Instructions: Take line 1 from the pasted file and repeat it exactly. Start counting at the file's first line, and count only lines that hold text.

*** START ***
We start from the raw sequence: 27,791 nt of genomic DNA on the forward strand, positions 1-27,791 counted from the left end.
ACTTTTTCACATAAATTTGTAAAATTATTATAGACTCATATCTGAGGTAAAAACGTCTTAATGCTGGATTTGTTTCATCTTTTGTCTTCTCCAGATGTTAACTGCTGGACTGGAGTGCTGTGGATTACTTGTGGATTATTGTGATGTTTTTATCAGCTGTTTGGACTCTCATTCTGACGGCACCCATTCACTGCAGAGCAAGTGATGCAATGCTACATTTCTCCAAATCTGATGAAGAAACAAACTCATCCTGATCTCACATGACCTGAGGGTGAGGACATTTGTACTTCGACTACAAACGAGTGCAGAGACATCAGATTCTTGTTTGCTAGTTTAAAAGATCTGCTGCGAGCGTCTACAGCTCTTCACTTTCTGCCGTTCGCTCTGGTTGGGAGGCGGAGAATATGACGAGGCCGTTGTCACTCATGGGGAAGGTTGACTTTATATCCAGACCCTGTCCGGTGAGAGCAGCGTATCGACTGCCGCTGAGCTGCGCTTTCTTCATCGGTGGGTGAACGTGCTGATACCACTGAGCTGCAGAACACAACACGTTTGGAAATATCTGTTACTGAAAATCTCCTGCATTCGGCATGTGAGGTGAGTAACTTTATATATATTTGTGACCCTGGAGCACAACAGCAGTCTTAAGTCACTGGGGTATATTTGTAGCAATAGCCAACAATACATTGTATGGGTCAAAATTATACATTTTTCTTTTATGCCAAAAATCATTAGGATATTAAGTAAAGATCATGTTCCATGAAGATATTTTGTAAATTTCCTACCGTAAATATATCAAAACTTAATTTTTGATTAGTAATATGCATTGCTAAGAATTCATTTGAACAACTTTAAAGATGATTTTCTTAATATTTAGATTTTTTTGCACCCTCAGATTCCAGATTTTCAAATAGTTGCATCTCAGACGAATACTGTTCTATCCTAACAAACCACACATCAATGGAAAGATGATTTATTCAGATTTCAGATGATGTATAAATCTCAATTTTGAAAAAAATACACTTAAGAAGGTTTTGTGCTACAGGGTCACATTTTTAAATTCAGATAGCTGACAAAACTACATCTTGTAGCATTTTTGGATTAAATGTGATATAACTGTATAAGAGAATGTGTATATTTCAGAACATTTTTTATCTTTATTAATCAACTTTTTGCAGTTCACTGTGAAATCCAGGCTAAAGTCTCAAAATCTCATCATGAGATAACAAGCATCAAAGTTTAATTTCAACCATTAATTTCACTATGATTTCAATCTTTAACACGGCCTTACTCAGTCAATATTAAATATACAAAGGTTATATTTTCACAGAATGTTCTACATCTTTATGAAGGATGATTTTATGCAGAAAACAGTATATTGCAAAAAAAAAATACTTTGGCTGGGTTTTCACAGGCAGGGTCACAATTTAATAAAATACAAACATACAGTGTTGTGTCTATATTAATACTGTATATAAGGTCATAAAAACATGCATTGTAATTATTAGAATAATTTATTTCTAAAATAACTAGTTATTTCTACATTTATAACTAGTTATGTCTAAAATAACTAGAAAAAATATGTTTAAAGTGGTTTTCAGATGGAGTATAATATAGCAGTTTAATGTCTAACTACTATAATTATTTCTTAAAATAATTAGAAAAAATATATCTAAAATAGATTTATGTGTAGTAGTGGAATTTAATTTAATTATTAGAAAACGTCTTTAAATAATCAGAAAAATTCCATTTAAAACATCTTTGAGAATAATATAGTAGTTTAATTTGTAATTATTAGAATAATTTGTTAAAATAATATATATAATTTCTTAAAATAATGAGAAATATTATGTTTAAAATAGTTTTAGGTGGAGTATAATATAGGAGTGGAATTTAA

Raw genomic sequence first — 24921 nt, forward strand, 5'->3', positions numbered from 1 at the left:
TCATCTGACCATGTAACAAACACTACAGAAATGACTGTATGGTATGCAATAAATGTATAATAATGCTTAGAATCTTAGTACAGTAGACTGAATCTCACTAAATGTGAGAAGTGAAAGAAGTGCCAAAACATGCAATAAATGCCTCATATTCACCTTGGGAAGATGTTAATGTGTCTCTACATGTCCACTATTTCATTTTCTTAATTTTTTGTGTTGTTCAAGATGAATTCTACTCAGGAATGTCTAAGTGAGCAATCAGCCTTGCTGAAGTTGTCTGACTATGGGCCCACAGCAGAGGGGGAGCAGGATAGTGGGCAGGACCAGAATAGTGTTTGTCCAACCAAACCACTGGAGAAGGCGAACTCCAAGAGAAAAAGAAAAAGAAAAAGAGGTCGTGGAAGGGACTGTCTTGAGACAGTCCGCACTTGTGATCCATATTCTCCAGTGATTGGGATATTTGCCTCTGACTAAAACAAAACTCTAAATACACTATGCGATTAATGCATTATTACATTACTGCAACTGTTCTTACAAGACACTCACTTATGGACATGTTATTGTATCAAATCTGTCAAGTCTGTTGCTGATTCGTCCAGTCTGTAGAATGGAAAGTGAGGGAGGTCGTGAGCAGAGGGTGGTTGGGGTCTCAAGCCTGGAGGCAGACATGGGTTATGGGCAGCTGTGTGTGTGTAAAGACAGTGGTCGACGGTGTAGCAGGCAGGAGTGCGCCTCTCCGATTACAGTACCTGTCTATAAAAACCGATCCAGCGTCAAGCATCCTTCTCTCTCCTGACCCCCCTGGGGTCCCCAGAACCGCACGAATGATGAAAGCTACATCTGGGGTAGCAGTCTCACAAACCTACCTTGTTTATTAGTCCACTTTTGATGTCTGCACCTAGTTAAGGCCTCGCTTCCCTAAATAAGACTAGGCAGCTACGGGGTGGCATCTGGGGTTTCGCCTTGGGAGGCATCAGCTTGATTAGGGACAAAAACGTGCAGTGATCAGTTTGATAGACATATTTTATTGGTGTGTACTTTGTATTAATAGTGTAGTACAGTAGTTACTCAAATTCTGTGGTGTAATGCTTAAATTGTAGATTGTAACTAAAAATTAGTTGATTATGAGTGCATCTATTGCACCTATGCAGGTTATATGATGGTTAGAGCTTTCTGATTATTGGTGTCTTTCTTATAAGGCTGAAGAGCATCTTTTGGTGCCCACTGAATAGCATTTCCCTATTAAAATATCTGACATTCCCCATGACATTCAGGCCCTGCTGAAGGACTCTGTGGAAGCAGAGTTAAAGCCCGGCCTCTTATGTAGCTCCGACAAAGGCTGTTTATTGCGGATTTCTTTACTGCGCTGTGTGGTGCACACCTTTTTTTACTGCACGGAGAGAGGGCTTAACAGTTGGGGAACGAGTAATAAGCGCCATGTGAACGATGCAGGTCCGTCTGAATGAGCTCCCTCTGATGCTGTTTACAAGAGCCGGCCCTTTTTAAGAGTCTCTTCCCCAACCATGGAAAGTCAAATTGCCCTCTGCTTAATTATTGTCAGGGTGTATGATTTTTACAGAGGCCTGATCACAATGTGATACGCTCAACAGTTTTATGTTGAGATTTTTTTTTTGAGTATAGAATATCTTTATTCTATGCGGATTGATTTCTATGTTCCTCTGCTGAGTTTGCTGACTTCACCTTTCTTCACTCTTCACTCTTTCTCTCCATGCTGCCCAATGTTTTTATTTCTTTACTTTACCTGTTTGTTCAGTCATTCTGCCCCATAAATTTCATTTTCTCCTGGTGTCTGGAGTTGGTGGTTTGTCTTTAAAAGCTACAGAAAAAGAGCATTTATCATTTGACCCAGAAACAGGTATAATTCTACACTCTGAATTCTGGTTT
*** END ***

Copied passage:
We start from the raw sequence: 27,791 nt of genomic DNA on the forward strand, positions 1-27,791 counted from the left end.